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California Adds THC to Proposition 65 List, Potentially Subjecting CBD Products, Edibles, and Vaping Cartridges to Warning Requirements

California’s ever-expanding regulation of consumer products is now focusing on delta-9-tetrahydrocannabinol (“THC”). THC has been added to the Proposition 65 list, which will likely impact companies that manufacture or sell cannabidiol (“CBD”) and marijuana products. Effective Jan. 3, 2020, Proposition 65 lists cannabis (marijuana) smoke (“cannabis smoke”) and THC as reproductive toxicants.

Proposition 65 is a law requiring that companies provide cancer and/or reproductive harm warnings for any of approximately 900 listed substances – view the full Proposition 65 list here. Enforcement of the warning requirement begins one year after a new listing; accordingly, businesses will not be subject to enforcement actions for cannabis smoke (as a reproductive toxicant) or THC until Jan. 3, 2021. Notwithstanding the one-year grace period, companies should not ignore this issue until 2021. Packaging may need to be updated, and product formulations evaluated, so businesses should immediately take steps to assess whether their products will remain compliant with Proposition 65 in light of these new listings.

The listing of THC will likely impact businesses more than the listing of cannabis smoke as a reproductive toxicant. Why? Cannabis smoke has been listed as a carcinogen under Proposition 65 for over a decade. For businesses distributing cannabis products that are smoked, the new cannabis smoke listing means existing Proposition 65 warnings may only need to be updated to reference reproductive toxicity in addition to cancer.

However, THC has not been listed in any capacity until now. The listing of THC will impact a broader range of products under Proposition 65. Most significantly, CBD products applied topically or ingested may be subject to Proposition 65 warning requirements. While the 2018 Farm Bill exempts CBD products with 0.3% or less THC from the definition of “marijuana” under the Federal Controlled Substances Act, federal law does not directly apply to Proposition 65. As a result, CBD companies relying on the federal THC standard may still be subject to Proposition 65, because Proposition 65 does not currently recognize a THC safe harbor exposure level. Thus, any detectable level of THC could subject a company to Proposition 65 enforcement. Moreover, cannabis products that are not smoked, such as edibles and vape cartridges, will also potentially be required to provide a Proposition 65 warning for THC. Companies that manufacture or distribute CBD products or cannabis products that are not smoked would be wise to assess their products for compliance now to minimize the risk of facing future bounty hunter private enforcement actions under Proposition 65.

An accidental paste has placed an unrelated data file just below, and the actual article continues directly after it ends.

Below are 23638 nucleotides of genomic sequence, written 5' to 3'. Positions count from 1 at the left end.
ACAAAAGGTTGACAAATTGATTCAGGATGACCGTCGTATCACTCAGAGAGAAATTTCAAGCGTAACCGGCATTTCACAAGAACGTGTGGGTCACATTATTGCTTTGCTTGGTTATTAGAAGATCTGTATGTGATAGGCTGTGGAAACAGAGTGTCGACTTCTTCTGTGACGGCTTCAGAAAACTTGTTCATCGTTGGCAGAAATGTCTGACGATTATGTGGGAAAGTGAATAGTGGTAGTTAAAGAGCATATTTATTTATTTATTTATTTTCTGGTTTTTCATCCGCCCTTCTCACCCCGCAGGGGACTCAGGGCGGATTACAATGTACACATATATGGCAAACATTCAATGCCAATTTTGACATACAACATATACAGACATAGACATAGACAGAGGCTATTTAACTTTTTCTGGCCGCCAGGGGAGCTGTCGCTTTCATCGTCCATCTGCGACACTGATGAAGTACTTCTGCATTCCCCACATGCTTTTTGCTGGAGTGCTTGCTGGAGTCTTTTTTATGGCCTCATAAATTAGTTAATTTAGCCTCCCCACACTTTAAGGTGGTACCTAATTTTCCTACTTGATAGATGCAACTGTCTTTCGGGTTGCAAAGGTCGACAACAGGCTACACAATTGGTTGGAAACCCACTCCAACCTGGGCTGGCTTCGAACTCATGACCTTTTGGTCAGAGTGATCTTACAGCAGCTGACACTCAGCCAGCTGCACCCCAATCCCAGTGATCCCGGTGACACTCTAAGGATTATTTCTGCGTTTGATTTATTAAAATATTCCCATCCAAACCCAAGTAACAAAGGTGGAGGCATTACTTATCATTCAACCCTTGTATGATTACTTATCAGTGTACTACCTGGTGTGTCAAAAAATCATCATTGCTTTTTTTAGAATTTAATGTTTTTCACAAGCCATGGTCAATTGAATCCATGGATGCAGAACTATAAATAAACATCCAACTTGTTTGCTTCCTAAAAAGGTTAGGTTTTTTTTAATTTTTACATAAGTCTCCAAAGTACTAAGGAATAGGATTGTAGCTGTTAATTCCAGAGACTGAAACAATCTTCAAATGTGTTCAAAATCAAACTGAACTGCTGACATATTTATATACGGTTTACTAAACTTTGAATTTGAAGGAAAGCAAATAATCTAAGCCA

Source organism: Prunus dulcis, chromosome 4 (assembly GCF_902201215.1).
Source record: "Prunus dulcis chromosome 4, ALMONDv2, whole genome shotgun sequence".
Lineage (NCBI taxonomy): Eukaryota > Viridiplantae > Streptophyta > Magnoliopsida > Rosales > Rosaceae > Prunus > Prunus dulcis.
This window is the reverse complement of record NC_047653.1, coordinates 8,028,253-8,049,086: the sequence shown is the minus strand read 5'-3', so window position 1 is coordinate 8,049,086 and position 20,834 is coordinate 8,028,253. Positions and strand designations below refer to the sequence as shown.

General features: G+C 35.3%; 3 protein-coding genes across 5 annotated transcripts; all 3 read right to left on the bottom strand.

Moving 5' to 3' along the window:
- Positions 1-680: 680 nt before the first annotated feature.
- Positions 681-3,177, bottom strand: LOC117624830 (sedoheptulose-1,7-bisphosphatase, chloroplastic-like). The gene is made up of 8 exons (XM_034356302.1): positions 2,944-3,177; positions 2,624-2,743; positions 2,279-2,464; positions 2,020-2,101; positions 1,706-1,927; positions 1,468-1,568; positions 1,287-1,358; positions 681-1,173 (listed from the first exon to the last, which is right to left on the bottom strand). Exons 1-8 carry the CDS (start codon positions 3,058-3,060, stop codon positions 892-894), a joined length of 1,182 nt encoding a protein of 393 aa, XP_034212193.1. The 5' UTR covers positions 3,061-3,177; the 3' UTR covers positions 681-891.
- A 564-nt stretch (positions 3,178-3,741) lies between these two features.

©2020 Greenberg Traurig, LLP. All rights reserved. National Law Review, Volume X, Number 41

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About this Author

Justin Prochnow, Greenberg Traurig Law Firm, Denver, Healthcare and Litigation Law Attorney
Shareholder

Justin J. Prochnow assists companies with regulatory, business, and legal needs in the beverage, food, dietary supplement, cosmetic, medical device, and OTC industries. Justin works closely with companies to ensure regulatory compliance with statutes and regulations enforced by the Food and Drug Administration, the Federal Trade Commission and other regulatory agencies. This includes the review of product labels, labeling, advertising, websites and other marketing materials. Justin assists companies with responding to governmental and regulatory actions, including FDA...

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Will Wagner, Litigation Attorney, Greenberg Traurig Law Firm, Phoenix, Arizona, Sacramento, California
Associate

Will Wagner focuses his practice on civil litigation, including commercial disputes, trade secret and employment matters, and political and constitutional litigation. He also practices in the areas of government and regulatory litigation, including public contract disputes, consumer product defense, and California’s unique Proposition 65. He is admitted to practice in Arizona, California, and Nevada, regularly handling matters before administrative agencies, trial courts, and appellate matters before the Nevada Supreme Court, Arizona Supreme Court, and the Ninth Circuit Court of Appeals.

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